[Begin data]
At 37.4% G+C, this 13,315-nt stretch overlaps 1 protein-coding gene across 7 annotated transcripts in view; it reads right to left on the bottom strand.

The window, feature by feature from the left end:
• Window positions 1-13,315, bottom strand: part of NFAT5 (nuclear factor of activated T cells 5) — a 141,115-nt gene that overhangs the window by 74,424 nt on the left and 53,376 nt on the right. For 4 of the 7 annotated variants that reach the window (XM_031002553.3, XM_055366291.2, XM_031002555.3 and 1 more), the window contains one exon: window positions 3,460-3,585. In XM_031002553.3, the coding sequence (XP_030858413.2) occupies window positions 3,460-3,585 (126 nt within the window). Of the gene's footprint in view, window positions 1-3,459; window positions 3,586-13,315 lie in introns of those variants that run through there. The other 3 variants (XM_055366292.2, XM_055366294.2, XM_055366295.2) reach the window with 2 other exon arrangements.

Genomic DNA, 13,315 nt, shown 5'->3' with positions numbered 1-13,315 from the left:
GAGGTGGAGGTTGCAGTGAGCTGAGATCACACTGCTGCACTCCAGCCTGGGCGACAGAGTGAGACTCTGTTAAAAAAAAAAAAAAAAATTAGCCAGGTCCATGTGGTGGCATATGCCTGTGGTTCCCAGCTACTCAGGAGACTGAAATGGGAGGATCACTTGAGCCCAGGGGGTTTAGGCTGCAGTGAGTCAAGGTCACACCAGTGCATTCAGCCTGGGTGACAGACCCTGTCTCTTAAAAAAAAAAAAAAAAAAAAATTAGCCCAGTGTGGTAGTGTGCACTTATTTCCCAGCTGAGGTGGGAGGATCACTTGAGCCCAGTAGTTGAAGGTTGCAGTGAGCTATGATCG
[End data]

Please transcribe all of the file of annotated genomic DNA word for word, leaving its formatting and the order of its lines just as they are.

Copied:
At 37.4% G+C, this 13,315-nt stretch overlaps 1 protein-coding gene across 7 annotated transcripts in view; it reads right to left on the bottom strand.

The window, feature by feature from the left end:
• Window positions 1-13,315, bottom strand: part of NFAT5 (nuclear factor of activated T cells 5) — a 141,115-nt gene that overhangs the window by 74,424 nt on the left and 53,376 nt on the right. For 4 of the 7 annotated variants that reach the window (XM_031002553.3, XM_055366291.2, XM_031002555.3 and 1 more), the window contains one exon: window positions 3,460-3,585. In XM_031002553.3, the coding sequence (XP_030858413.2) occupies window positions 3,460-3,585 (126 nt within the window). Of the gene's footprint in view, window positions 1-3,459; window positions 3,586-13,315 lie in introns of those variants that run through there. The other 3 variants (XM_055366292.2, XM_055366294.2, XM_055366295.2) reach the window with 2 other exon arrangements.

Genomic DNA, 13,315 nt, shown 5'->3' with positions numbered 1-13,315 from the left:
GAGGTGGAGGTTGCAGTGAGCTGAGATCACACTGCTGCACTCCAGCCTGGGCGACAGAGTGAGACTCTGTTAAAAAAAAAAAAAAAAATTAGCCAGGTCCATGTGGTGGCATATGCCTGTGGTTCCCAGCTACTCAGGAGACTGAAATGGGAGGATCACTTGAGCCCAGGGGGTTTAGGCTGCAGTGAGTCAAGGTCACACCAGTGCATTCAGCCTGGGTGACAGACCCTGTCTCTTAAAAAAAAAAAAAAAAAAAAATTAGCCCAGTGTGGTAGTGTGCACTTATTTCCCAGCTGAGGTGGGAGGATCACTTGAGCCCAGTAGTTGAAGGTTGCAGTGAGCTATGATCG